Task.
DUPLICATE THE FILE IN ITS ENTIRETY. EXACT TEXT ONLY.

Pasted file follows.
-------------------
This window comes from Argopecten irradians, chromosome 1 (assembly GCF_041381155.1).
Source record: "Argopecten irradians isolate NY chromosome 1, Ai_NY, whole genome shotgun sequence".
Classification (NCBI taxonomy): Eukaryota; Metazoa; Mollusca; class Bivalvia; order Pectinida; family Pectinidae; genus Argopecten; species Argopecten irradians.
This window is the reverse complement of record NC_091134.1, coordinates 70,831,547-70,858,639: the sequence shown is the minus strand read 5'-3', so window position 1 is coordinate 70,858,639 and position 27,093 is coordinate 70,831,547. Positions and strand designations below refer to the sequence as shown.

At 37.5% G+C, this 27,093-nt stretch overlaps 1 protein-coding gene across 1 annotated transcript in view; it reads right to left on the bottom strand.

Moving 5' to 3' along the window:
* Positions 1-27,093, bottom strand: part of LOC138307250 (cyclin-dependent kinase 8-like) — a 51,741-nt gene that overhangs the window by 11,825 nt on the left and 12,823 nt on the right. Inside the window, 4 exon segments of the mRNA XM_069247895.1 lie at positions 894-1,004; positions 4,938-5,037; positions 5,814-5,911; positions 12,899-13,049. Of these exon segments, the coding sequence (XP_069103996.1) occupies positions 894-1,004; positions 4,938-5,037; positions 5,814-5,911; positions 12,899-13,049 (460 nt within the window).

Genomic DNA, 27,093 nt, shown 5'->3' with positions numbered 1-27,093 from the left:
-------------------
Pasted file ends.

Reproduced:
This window comes from Argopecten irradians, chromosome 1 (assembly GCF_041381155.1).
Source record: "Argopecten irradians isolate NY chromosome 1, Ai_NY, whole genome shotgun sequence".
Classification (NCBI taxonomy): Eukaryota; Metazoa; Mollusca; class Bivalvia; order Pectinida; family Pectinidae; genus Argopecten; species Argopecten irradians.
This window is the reverse complement of record NC_091134.1, coordinates 70,831,547-70,858,639: the sequence shown is the minus strand read 5'-3', so window position 1 is coordinate 70,858,639 and position 27,093 is coordinate 70,831,547. Positions and strand designations below refer to the sequence as shown.

At 37.5% G+C, this 27,093-nt stretch overlaps 1 protein-coding gene across 1 annotated transcript in view; it reads right to left on the bottom strand.

Moving 5' to 3' along the window:
* Positions 1-27,093, bottom strand: part of LOC138307250 (cyclin-dependent kinase 8-like) — a 51,741-nt gene that overhangs the window by 11,825 nt on the left and 12,823 nt on the right. Inside the window, 4 exon segments of the mRNA XM_069247895.1 lie at positions 894-1,004; positions 4,938-5,037; positions 5,814-5,911; positions 12,899-13,049. Of these exon segments, the coding sequence (XP_069103996.1) occupies positions 894-1,004; positions 4,938-5,037; positions 5,814-5,911; positions 12,899-13,049 (460 nt within the window).

Genomic DNA, 27,093 nt, shown 5'->3' with positions numbered 1-27,093 from the left: